“Daydream Lucidity” immediately reminded me – just with the title – of Queensryche, and the music did it’s best to keep that train of thought on track. While most of the album tried hard not to accentuate the progressive nature of Falaschi’s past, this was definitely a reminder of what got him here. This was as progressive as it gets. Pink Floyd progressive. Yes progressive. It does, however, remain pretty damn heavy. So much so, I’m not sure even Angra could have pulled this off so flawlessly.

Just when I thought we would get through the album without a single acoustic love song, the band turns off the amps and turns down the lights with a bluesy ballad in “When And Why.” I’m not a big fan of these types of songs, and nothing done here is going to change my mind – but I can understand the need for one of these. I don’t have to like it (and I don’t), but getting all ‘warm and fuzzy’ from time to time has been a card Falaschi has played throughout his career, so it wasn’t really a surprise. I thought it was way out of place on such a heavy album, but so be it.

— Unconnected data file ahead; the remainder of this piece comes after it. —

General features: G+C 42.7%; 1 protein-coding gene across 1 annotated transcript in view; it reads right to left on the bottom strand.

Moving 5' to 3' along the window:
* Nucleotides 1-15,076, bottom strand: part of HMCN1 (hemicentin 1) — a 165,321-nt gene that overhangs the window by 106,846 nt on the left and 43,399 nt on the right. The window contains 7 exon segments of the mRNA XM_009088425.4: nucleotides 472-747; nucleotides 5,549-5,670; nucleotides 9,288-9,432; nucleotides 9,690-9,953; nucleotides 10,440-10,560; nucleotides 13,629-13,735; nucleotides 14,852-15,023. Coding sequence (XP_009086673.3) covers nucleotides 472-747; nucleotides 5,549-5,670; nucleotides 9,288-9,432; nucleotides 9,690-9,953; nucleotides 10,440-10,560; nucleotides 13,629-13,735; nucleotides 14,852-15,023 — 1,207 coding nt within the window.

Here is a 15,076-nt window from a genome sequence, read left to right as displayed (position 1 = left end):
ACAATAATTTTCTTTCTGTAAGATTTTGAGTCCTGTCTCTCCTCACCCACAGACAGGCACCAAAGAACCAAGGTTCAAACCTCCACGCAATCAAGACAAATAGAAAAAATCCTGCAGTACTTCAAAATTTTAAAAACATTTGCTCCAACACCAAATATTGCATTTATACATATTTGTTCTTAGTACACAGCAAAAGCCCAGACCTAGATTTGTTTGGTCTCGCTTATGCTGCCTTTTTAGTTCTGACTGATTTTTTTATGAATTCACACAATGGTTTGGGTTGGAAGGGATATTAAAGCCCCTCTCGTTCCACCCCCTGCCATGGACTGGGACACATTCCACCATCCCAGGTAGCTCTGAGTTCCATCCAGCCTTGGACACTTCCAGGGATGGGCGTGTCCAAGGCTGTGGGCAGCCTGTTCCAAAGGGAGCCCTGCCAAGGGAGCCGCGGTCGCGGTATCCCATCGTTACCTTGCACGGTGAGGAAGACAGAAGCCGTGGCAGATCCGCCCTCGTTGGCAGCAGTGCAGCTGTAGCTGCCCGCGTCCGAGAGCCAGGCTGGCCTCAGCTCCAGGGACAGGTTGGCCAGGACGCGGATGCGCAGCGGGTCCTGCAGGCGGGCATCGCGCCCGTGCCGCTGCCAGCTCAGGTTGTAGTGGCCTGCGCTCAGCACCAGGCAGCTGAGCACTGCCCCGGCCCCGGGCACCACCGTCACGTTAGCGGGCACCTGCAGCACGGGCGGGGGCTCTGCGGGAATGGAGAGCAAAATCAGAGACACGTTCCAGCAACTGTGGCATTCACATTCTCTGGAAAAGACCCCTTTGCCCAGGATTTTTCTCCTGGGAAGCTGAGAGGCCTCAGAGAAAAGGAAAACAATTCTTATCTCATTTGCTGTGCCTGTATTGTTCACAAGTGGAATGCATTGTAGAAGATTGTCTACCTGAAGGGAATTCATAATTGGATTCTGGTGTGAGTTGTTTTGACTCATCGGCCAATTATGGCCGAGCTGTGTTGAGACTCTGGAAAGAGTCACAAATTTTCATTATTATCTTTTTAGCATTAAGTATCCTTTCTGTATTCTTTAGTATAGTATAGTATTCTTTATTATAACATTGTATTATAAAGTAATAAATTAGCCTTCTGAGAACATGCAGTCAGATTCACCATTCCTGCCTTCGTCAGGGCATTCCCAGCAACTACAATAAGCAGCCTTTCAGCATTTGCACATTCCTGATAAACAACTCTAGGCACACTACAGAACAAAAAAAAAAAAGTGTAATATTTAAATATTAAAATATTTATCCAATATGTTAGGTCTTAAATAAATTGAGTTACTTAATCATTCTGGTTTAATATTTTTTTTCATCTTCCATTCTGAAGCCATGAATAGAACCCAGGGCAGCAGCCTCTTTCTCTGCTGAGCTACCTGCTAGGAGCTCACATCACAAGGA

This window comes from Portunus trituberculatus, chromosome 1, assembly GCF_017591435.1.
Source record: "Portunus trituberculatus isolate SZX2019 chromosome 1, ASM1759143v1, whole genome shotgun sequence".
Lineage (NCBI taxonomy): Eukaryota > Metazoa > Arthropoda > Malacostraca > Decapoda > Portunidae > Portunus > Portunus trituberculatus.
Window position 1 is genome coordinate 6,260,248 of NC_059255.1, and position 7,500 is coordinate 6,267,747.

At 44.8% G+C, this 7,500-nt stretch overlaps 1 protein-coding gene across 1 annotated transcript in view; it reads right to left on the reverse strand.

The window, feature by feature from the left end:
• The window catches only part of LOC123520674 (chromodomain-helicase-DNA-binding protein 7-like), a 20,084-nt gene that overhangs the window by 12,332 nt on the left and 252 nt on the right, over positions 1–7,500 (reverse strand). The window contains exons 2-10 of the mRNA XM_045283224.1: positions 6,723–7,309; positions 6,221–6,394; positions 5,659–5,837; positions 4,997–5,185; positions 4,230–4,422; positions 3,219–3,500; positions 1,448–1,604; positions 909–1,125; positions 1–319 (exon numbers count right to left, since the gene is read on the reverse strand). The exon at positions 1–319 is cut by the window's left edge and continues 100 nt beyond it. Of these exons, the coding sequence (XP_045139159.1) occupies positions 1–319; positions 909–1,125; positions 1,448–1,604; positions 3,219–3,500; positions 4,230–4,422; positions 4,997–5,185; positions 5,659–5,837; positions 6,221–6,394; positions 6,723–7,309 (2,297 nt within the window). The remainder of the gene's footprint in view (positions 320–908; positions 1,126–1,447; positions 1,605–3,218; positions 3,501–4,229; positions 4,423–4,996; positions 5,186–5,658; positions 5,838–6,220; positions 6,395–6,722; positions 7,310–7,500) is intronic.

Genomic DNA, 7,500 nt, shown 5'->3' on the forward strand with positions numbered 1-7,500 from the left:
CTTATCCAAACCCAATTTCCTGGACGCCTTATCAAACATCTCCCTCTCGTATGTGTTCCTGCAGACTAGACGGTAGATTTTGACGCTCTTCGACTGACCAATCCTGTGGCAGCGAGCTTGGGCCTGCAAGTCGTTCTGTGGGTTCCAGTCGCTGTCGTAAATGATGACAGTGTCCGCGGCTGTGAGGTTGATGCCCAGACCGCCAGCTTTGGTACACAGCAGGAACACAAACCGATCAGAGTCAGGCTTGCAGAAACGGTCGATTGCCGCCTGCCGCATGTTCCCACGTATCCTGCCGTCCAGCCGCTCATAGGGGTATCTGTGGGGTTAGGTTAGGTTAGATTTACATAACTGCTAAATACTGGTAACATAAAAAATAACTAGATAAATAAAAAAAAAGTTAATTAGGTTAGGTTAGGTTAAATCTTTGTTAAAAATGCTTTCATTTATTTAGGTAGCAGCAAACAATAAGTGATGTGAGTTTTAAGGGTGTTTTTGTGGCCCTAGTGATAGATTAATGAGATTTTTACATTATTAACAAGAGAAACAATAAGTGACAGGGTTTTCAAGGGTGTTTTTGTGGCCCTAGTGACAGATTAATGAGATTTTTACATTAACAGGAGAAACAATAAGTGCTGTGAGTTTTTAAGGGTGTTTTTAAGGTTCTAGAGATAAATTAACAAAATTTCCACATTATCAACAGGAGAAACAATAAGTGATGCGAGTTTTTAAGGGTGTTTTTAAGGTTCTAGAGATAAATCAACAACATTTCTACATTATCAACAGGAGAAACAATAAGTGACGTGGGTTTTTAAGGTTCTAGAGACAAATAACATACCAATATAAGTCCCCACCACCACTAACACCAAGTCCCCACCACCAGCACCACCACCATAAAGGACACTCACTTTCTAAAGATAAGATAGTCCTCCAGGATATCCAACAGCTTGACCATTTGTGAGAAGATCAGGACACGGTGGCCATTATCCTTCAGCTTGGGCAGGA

All an all, I think this album succeeded in numerous ways. It finally separated Edu’s second band from his first band, and it also gave us a new perspective on Falaschi’s range and intent. Also, it showed a great improvement musically from previous efforts. This album is such a different animal that Angra fans actually may not like it, but that’s fine with me – and probably okay with Edu as well. After all, if you can’t teach an old dog new tricks, what good is he, really…


01 – Hypnotized
02 – Living And Drifting
03 – Days Of The New
04 – Bullets On The Altar
05 – Zombies Dictator
06 – Trace Of Trait
07 – Soul Alight
08 – Late Night In ’85
09 – Daydream Lucidity
10 – When And Why